Viral hepatitis could become rare – and approximately 20,000 deaths annually in the U.S. could be eliminated – if federal and state agencies make the disease a priority, according to recommendations of the National Academies of Sciences, Engineering, and Medicine announced today in Washington, D.C.
Brian L. Strom, a renowned epidemiologist and the chancellor of Rutgers Biomedical and Health Sciences, headed the committee of scientists selected by the Academies, which studied the issue and developed the recommendations.
Hepatitis, often referred to as the “silent killer,” appears mostly as hepatitis B (HBV), for which a vaccine exists, or hepatitis C (HCV), which can be eliminated with antiviral drugs in more than 90 percent of chronically infected patients.The Academies’ recommendations provide a framework for hepatitis elimination. The key, the Academies said, is to support prevention methods – vaccinations for HBV and antiviral drugs to treat HCV, combined with reducing exposure to the virus – with a major effort to identify and educate individuals with the virus.
“Many people suffering from viral hepatitis are not in contact with the health system, so the elimination strategy must give as much attention to the delivery of services as to the services themselves," Strom said. "A variety of federal and state agencies should give more explicit attention to bringing hepatitis services to these populations. A system of the same breadth and flexibility as the Ryan White Act, which was passed in response to similar issues in those with HIV, would go far to reaching marginalized viral hepatitis patients."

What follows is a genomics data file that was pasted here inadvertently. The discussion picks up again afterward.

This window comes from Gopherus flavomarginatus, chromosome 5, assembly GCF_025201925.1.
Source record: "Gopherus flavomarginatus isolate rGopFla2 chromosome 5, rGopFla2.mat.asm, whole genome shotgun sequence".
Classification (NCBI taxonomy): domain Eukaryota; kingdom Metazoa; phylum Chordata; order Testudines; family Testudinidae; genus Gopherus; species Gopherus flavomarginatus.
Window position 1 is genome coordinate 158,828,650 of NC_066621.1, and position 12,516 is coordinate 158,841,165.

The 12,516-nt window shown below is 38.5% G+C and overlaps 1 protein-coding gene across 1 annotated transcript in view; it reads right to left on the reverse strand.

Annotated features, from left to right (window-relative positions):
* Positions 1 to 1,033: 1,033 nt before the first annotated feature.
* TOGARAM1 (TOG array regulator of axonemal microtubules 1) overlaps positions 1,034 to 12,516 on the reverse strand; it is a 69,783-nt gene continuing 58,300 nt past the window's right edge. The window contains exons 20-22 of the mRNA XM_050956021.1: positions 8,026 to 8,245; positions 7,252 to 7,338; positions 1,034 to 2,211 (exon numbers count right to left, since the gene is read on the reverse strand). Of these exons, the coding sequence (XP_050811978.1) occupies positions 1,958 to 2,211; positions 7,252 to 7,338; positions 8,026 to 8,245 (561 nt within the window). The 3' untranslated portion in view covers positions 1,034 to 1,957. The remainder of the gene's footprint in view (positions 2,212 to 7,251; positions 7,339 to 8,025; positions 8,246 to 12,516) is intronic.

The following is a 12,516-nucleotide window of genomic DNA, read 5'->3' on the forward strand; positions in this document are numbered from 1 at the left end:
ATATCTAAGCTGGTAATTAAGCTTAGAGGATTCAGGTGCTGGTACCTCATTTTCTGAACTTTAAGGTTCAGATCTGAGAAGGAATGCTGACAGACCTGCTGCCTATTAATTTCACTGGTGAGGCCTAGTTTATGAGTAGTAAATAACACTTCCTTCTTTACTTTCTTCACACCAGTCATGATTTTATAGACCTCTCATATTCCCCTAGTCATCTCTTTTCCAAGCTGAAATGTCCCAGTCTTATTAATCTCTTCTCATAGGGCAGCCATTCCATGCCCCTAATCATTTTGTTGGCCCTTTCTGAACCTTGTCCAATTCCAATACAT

The committee’s recommendations also addressed the major costs of the antiviral drugs in light of the very expensive drug therapies which remain under patents. While these drugs are cost effective compared to other health interventions, the sheer cost of the drug has been "access prohibitive," Strom said.
“The committee recommends a voluntary transaction between the government and the companies producing direct-acting antivirals, in which companies compete to license a patented drug to the federal government for use in neglected populations,” he explained.
The committee suggests licensing rights to the expensive drugs to treat vulnerable populations not currently reached through community health providers, such as prisoners and Medicaid beneficiaries. Such an effort could cost approximately $2 billion, with states paying about $140 million, to reach an estimated 700,000 hepatitis patients, the committee said.
By comparison, currently it would cost approximately $10 billion over the next 12 years to treat only 240,000 patients among the prisoner and Medicaid populations, the Academies said.
“It is possible to eliminate hepatitis B and C as a public health problem in the United States, averting about 90,000 deaths by 2030,” Strom predicted.
Citing the importance of the issue, Strom noted that chronic HBV and HCV infections affect 3 to 5 times more Americans and 10 times more people worldwide than HIV. Viral hepatitis kills more people worldwide each year than HIV, road traffic injuries, or diabetes, Strom said.
Despite being the seventh-leading cause of death in the world, viral hepatitis consumes less than 1 percent of the National Institutes of Health research budget, Strom pointed out. Approximately 1.3 million Americans have HVB and 2.7 million have hepatitis C.
HVB and HVC account for approximately 80 percent of the world’s liver cancer. Chronic hepatitis B increases the odds of liver cancer 50 to 100 times, and of hepatitis C, 15 to 20 times, Strom said, adding that viral hepatitis is a driving factor in the 38 percent increase in liver cancer in the U.S. between 2003 and 2012.
Strom, a member of the Academies’ Institute of Medicine, has led several major institute projects, including the smallpox vaccination program implementation in 2002-2003 and the committee on dietary salt intake in 2012-2013.
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